21. Nuclear-weapon-free zones, on the basis of arrangements freely arrived at among the States of the region concerned, enhance global and regional peace and security. The Union considers such zones as important complementary instruments to the NPT and welcomes advances made, which extend the areas of the world covered by nuclear weapon free zones.
22. Already before the 1995 Conference, intensive efforts had been undertaken to reinforce the non-proliferation regime. The IAEA's =93 + 2" programme, aiming at strengthening the effectiveness and improving the efficiency of the Agency's safeguards system, has reached a decisive phase. The European Union reaffirms its support for these objectives and its full commitment to the "93 + 2" programme. More particularly the Union expresses the hope that the Protocol, providing the necessary additional authority for the implementation of Part II of the Agency's proposals for a strengthened and effective safeguards system. will be approved by the IAEA Board of Governors at its special session on 15-16 May. The EU welcomes the fact that the nuclear weapon States will participate substantially in the programme. This set of measures will significantly increase the Agency's capacity to detect undeclared nuclear activities. This would fully accord with the Principles and Objectives adopted at the 1995 NPT Conference. The EU calls on all States and other parties to safeguards agreements to start early negotiations with the IAEA, in order to conclude a relevant additional protocol, with a view to implementing the 93 + 2 programme as soon as possible.
23 The European Union confirms the inalienable right of all the parties to the Treaty to develop research, production and use of nuclear energy for peaceful purposes. without discrimination and in complete conformity with Articles I and 11 of the Treaty. Indeed, over the years the European Union and its Member States have implemented substantial international cooperation programmes in this field. Also, Member States of the Union continued their important contributions to the IAEA Technical Assistance Fund. It must be clearly understood that the right enshrined in Article IV of the NPT is To be exercised in conformity with the non-proliferation obligations sat out in Articles I and 11. In addition to the NPT, export control measures are equally valid instruments for preventing the proliferation of nuclear weapons. Thus, far from being an obstacle to the promotion of peaceful uses of nuclear energy, nuclear related export controls are the necessary corollary of peaceful nuclear cooperation.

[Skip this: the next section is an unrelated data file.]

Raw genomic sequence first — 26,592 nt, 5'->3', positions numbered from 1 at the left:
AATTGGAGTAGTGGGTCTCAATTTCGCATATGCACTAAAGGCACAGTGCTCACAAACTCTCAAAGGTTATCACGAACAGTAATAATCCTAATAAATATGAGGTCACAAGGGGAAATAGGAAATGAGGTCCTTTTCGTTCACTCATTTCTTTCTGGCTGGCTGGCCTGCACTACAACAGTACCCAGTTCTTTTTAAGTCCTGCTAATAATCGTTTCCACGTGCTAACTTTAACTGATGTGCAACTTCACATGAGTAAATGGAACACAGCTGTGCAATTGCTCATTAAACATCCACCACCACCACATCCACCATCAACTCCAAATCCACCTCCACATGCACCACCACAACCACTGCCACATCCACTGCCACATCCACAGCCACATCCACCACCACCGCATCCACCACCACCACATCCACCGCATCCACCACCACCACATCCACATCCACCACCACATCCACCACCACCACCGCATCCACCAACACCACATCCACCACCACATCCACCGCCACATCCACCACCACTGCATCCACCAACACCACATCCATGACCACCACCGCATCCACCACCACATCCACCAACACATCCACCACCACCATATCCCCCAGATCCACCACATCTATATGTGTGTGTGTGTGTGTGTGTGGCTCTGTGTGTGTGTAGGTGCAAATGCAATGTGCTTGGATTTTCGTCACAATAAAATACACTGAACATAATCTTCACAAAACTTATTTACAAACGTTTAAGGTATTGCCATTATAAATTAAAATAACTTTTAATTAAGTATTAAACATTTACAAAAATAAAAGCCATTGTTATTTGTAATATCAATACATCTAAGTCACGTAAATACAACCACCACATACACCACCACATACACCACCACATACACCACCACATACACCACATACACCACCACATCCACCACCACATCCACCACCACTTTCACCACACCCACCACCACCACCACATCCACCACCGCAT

24. The European Union fully supports the Principles and Objectives statement to the effect that transparency in nuclear related export controls should be promoted within the framework of dialogue and cooperation among all interested States party to the Treaty. The Union welcomes the Nuclear Suppliers Group's activities to enhance transparency in this area through dialogue and cooperation with non-member countries of the NSG.
25. Since the 1995 Conference. eight more states have acceded to the NPT, making the Treaty near-universal. The European Union welcomes this development. Nearing universality by itself strengthens the existing nuclear non-proliferation regime. It illustrates the fact that slates are conscious that the Treaty serves their interests. Nevertheless, it remains a major problem that a few nuclear capable states remain outside the Treaty's orbit. It is for that reason that universality is the first of the Principles and Objectives adopted at the 1995 Conference. The European Union continues to fully support this priority objective embodied therein and reiterates its call on all states that have not Yet done so to accede to the NPT.
26. The 1995 decision to extend the NPT indefinitely confirmed this Treaty as the most important international framework for nuclear non-proliferation and nuclear disarmament. The strengthened review process should be used as a tool to ensure that over the years to come the Treaty will continue to fulfill that role, by making a success of this Preparatory Committee and the start of the new, invigorated review process it signals. Let us all contribute to this success.
Thank you. Mr. Chairman.